Soffits and Fascia

Soffit and Attic Venting In Your Home
If you are considering the purchase of a solar powered attic fan, we encourage you to read this page. Get the facts before you buy any energy conservation product.

The importance of venting your attic cannot be overlooked. In cold climates, improper venting can lead to moisture buildup which causes mold to grow, wood rot in extreme cases, or even ice in the attic insulation. During the summer, stagnant, superheated attic air can dry out your trusses, increase your energy costs for air conditioning, and make your house uncomfortable.

How did we become experts on attic venting? Our patented reflective insulation products reject the infrared heat emitted by hot roofs which, in turn, makes attics even hotter. Getting rid of this waste heat then forced us to look at not only how homes are vented, but the U.S. home building codes that dictate what is needed for adequate ventilation. What we found was amazing. Codes for attic venting are the same all over the U.S., regardless of the climate, and are designed for moisture egress, not the removal of hot air. Furthermore, most homes that do have venting have vents that are plugged with insulation.

Let’s start with an understanding of basic physics: Hot air rises. But why? Heated air rises due to a differential in density (mass), which causes an upward movement of the fluid (air is a fluid). Like a lava lamp, the colored liquid is heated, rises to the top, cools off (density is increased), then falls back to the bottom.

Think of the force required to raise a hot air balloon off the ground with 10 passengers, the tanks of propane, the weight of the basket, and the balloon. Pretty impressive force if you think about it. It should be easy for hot air to rise out of your attic, right? Driven by the density differential, the exhausting of the hot air should bring in fresh air where vents are located around the base of the roof (soffit).

There is no “pressure” that drives hot air out of an attic. The pressure (atmospheric) inside your attic is the same as it is outside (based on a no-wind condition). Wind blown across a roof can create a positive pressure on the windward side and a lower pressure on the lee side. Only the differential buoyancy of heated air over the temperature of ambient air is different.

Using a tracer gas and smoke generators, we have documented all types of attic venting, the appropriate sizes that work in hot climates, and have posted our findings below. This is not a scientific study, but observations made over the study of hundreds of homes in all types of climates.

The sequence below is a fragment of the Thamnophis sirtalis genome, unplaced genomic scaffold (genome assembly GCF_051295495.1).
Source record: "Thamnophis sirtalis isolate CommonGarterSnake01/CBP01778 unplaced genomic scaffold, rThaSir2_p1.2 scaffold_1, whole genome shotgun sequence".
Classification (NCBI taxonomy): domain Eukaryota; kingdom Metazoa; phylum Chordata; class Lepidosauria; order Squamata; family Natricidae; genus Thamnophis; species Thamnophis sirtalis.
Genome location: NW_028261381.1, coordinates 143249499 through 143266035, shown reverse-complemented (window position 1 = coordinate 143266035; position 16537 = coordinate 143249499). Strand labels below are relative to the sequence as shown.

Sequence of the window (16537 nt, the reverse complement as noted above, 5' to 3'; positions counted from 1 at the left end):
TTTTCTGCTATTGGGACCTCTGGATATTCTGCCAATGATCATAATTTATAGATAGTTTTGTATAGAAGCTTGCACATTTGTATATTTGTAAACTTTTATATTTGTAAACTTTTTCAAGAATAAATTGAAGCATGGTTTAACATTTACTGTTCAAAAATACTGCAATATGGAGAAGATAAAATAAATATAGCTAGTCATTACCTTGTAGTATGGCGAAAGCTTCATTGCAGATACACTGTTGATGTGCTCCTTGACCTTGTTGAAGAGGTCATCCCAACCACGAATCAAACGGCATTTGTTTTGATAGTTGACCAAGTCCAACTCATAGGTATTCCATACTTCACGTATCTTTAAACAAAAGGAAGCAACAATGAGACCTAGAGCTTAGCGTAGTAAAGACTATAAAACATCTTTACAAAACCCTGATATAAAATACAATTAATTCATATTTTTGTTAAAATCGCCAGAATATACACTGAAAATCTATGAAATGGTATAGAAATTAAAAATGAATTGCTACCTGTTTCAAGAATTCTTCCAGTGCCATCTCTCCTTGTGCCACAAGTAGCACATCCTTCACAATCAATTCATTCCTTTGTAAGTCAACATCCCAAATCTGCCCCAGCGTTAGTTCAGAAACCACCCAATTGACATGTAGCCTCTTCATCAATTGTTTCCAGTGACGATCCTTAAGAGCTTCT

Our field-proven results and recommendations: (if using a radiant barrier and passive vents)

  • 10 square feet of venting per 1000 square feet of attic area minimum. 50% at the peak, 50% at the soffits (with no radiant barrier, use 8 square feet per 1000 square feet of attic area in hot sunny climates).
  • Ridge venting, placed at the peak of the roof — while attractive and easy to install — do not allow sufficient air to exhaust as this defies gravity, physics, and logic. Hot air rises — this is a law of thermodynamics — yet a ridge vent consists of an inverted “V”. This creates a thermal check valve which does not allow the hot air to escape properly during the summer and, once covered with 2″ of snow, is rendered useless.
  • Stay away from solar attic fans. The claims of CFM movement are overrated and not tested by any third-party laboratory. Our testing has shown a solar fan with an 11-watt panel, facing south, moves 315CFM. That’s less than half of what is advertised. Good idea but not enough power. Even if 22 watts moved twice the CFM, it’s still less than half of what a 1400 square foot home needs for active powered venting.
  • Whirlybirds (the aluminum spinning vents) have less than one square foot of roof opening and do not induce air movement while spinning. Larger, less conspicuous static vents are more efficient at moving air.
  • Aspirate your attic naturally (no power fans) wherever and whenever possible. A well-ventilated attic does not need power venting. Coming soon: E-book on do-it-yourself attic venting.
  • In cold climates it is imperative that each rafter bay be open to the soffit area and free air allowed to move from the soffit area into the attic. This will keep mold from forming, ice dams at bay, and the attic cooler during the summer. It is also imperative in cold climates to keep any attic insulation that is in direct contact with the ceiling from touching the roof as the slope nears the outside walls. This is a very common scenario. Direct contact between the insulation and roof decking creates a “thermal wick” and provides a path of heat that melts the snow on the roof which then travels to the edge of the roof, freezes, and can create ice dams and other problems.